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In The Treatment of Osteoarthritis
Osteoarthritis (OA) is the most common type of arthritis and typically damages the weight-bearing joints such as the hips, knees and spine.
Although primarily considered a disease of aging, OA can also result from sports-related injuries. In fact, about 10% of OA sufferers are in their 20’s. Figures from the Australian Bureau of Statistics reveal that more than 1.1 million Australians suffer from OA.
Ideally, treatment of the disease involves relief of the symptoms, and controls the progressive degeneration of the articular joints. Modern drug therapy has concentrated on symptomatic relief of pain using simple analgesics such as aspirin, or non-steroidal anti-inflammatory drugs (NSAIDs) such as ibuprofen. These drugs do not stop joint degeneration, and many are associated with side-effects such as the production of potentially fatal stomach ulcers.
is a natural substance, termed a "chondroprotective agent",
which relieves the symptoms of OA without serious side-effects, and
also appears to slow the progression of the disease.
The Role Of Glucosamine
Glucosamine is one of these amino sugars, and it is produced in the body from the sugar glucose and the amino acid glutamine through the action of the enzyme glucosamine synthetase.
Glucosamine stimulates the synthesis of proteoglycans, glycosaminoglycans (more commonly referred to as mucopolysaccharides), and collagen.
It therefore plays a role in the formation of cartilage and the cushioning synovial fluid between the joints, hence its "chondroprotective" classification.
The chondrocytes can either synthesize glucosamine themselves, or obtain it from circulating pre-formed glucosamine. Supplementary glucosamine can be an important source of this vital amino sugar for those with reduced capacity to produce glucosamine, such as the elderly.
Glucosamine is available commercially as N-acetyl glucosamine, and the salts, glucosamine hydrochloride and glucosamine sulphate. Glucosamine sulphate is the form used in the majority of clinical studies - probably due to the stabilization of glucosamine with the sulphate ion.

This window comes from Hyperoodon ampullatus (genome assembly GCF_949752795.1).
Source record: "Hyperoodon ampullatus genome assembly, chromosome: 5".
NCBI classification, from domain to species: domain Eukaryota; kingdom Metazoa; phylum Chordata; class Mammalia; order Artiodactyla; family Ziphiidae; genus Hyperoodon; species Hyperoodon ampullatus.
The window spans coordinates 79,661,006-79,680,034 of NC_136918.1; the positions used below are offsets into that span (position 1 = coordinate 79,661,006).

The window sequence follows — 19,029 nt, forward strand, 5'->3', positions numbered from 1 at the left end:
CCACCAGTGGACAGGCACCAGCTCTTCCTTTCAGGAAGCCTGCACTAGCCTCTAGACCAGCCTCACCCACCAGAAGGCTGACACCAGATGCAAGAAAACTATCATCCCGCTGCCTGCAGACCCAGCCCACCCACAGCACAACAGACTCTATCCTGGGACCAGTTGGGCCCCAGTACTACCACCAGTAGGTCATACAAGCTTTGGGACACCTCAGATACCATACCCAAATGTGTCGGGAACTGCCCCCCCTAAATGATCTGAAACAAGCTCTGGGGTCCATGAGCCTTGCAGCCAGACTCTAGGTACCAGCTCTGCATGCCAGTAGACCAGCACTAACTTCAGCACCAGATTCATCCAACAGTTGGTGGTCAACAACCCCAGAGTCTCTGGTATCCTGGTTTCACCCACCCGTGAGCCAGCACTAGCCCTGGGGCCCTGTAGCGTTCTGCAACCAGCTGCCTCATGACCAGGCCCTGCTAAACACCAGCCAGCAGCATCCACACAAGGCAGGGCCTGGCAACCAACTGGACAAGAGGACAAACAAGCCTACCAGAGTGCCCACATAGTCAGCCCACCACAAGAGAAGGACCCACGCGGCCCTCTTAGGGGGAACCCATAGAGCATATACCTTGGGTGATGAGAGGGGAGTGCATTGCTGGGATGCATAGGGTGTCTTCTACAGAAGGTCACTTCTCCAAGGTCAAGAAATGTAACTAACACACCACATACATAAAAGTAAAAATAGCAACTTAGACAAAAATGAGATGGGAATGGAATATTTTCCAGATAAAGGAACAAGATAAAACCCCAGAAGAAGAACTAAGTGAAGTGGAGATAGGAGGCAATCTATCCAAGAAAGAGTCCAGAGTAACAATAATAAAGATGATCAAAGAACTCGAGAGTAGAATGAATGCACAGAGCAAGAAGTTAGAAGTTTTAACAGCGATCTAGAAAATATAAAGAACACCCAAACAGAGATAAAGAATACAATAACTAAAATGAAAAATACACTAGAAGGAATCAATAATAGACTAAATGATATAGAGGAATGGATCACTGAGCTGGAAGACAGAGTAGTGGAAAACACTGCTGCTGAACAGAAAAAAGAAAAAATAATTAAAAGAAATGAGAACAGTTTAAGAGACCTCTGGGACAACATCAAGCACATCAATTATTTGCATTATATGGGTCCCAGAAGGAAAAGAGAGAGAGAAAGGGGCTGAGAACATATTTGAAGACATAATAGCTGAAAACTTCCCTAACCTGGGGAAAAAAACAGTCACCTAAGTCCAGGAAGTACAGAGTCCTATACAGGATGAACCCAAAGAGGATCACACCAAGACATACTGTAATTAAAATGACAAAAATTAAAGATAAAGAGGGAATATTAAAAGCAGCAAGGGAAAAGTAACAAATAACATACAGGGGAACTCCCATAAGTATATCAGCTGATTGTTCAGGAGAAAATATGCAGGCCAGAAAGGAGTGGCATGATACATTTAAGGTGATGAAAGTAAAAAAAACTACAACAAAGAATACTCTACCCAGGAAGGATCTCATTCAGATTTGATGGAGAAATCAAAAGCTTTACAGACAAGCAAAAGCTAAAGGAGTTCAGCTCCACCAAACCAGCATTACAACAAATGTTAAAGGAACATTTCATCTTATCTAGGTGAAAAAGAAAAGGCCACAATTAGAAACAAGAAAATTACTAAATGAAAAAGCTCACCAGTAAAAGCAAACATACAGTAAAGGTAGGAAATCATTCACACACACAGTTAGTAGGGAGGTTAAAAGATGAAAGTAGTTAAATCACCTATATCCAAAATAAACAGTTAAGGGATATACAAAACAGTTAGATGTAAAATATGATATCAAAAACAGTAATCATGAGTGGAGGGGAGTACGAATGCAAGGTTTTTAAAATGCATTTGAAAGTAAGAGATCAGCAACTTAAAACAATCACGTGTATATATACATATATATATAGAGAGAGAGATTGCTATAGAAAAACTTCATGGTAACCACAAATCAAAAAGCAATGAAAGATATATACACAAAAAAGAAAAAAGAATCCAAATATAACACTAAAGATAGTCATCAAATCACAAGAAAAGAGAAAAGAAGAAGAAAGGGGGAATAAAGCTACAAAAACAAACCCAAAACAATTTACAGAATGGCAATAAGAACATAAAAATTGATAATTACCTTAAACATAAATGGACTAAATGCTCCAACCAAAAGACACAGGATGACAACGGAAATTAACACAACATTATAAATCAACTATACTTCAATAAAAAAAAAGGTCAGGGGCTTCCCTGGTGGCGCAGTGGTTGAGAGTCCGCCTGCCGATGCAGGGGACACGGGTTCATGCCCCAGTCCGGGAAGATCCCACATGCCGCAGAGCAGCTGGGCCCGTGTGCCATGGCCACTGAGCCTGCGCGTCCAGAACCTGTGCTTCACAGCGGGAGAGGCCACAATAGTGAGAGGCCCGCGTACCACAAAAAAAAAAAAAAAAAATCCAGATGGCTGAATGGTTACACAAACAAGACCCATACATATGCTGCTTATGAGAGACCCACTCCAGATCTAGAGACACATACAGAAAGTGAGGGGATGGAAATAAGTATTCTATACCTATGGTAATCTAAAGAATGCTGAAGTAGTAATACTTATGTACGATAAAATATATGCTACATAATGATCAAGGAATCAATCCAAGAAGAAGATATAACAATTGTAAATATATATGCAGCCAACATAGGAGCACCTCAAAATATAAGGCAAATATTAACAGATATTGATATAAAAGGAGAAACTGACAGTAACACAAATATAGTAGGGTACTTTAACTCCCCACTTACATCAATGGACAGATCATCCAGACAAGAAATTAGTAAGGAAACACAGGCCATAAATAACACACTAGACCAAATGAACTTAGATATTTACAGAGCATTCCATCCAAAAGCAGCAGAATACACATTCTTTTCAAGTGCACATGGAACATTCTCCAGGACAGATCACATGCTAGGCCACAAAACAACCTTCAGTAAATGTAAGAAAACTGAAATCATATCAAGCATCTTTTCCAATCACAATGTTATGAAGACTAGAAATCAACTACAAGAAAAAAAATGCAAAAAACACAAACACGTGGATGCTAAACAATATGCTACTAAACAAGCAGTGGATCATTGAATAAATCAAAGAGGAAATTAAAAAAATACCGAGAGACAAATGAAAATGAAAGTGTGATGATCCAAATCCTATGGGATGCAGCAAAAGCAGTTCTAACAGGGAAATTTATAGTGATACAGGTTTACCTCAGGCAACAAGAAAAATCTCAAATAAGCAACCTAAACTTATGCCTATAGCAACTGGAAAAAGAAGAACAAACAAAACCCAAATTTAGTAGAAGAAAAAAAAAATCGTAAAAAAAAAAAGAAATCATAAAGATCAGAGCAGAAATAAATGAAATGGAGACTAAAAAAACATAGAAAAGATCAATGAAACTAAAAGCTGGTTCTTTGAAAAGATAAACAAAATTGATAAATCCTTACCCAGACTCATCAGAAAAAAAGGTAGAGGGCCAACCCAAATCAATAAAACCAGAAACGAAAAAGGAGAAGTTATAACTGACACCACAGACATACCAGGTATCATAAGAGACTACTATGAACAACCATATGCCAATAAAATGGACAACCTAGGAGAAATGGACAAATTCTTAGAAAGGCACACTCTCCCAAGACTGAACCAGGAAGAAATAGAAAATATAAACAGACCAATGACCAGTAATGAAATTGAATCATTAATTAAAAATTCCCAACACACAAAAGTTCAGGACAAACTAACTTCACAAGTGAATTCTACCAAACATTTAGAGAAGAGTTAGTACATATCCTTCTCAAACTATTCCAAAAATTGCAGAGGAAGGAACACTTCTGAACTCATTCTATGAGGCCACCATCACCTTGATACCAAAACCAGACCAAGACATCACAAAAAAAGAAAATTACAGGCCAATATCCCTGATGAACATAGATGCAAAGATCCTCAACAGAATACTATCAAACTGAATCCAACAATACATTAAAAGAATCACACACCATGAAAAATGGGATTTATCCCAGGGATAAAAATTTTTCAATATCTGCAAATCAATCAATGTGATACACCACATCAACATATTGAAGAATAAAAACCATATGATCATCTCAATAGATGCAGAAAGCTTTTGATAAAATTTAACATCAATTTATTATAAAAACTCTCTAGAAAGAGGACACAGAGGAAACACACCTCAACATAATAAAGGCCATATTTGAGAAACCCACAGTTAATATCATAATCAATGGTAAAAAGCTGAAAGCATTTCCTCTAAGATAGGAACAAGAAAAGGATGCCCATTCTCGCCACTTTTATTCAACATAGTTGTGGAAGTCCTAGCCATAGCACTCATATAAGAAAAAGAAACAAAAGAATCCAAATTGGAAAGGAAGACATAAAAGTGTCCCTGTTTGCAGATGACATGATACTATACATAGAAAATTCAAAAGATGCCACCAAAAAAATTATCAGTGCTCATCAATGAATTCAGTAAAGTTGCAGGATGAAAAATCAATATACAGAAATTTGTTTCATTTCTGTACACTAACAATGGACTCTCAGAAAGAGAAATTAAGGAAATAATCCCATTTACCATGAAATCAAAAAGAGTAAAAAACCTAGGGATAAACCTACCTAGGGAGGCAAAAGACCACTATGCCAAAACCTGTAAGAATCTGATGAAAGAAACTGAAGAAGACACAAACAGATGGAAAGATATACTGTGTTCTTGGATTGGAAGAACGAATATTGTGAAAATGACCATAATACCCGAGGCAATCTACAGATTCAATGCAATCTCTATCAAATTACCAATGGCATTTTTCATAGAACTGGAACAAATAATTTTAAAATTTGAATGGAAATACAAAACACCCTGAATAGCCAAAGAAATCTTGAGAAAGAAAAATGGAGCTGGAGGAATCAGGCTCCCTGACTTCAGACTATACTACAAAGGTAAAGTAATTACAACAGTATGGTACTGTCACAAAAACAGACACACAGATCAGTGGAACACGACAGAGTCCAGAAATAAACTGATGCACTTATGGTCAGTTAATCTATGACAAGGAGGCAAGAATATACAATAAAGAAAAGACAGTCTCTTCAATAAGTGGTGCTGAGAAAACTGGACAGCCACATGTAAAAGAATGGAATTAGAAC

Sulphur occurs throughout the body in amino acids, and occurs as sulfate in connective tissue as a binder and stabilizer. Sulphate is found in sulphated glucosaminoglycans and proteoglycans. Inorganic sulphate compounds have formed an important basis for Blackmores Celloid® Mineral therapy for over 60 years, with sulfate salts being used to help regulate body fluids and to stabilize intercellular connective tissue.
More recently, researchers at the World Health Organization’s Center for Rheumatology have discovered that sulphur inhibits the various enzymes which lead to cartilage destruction in joints.
The stabilization of glucosamine with sulphate appears to enhance the bioavailability of glucosamine and potentiate its therapeutic effect.
With Glucosamine Sulphate
One of the most important studies compared glucosamine sulphate with the drug ibuprofen in the treatment of osteoarthritis of the knee. In the study, 200 patients were divided into two groups, one group taking 500mg glucosamine sulphate three times daily (1500mg daily dosage), the other ibuprofen 400mg three times daily. The study lasted four weeks and patients were assessed weekly according to a standard rating index of relief of symptoms of pain and improvement in mobility.
While improvement appeared sooner in the drug-treated groups in the first week, there was no difference in scores from the end of the second week onward. At the end of the treatment, there was a success rate of 52% in the ibuprofen group and 48% in the group taking 500mg glucosamine sulphate three times daily.
Significantly 35% of patients taking ibuprofen suffered side-effects, mainly gastrointestinal, compared with only 6% in the glucosamine sulphate group. The researchers concluded that "glucosamine sulphate was therefore as effective as ibuprofen on symptoms of knee OA".
N.B. The spellings
"sulphate" and "sulfate" have been interchangeable
in the past. Scientific convention now prefers sulphate.
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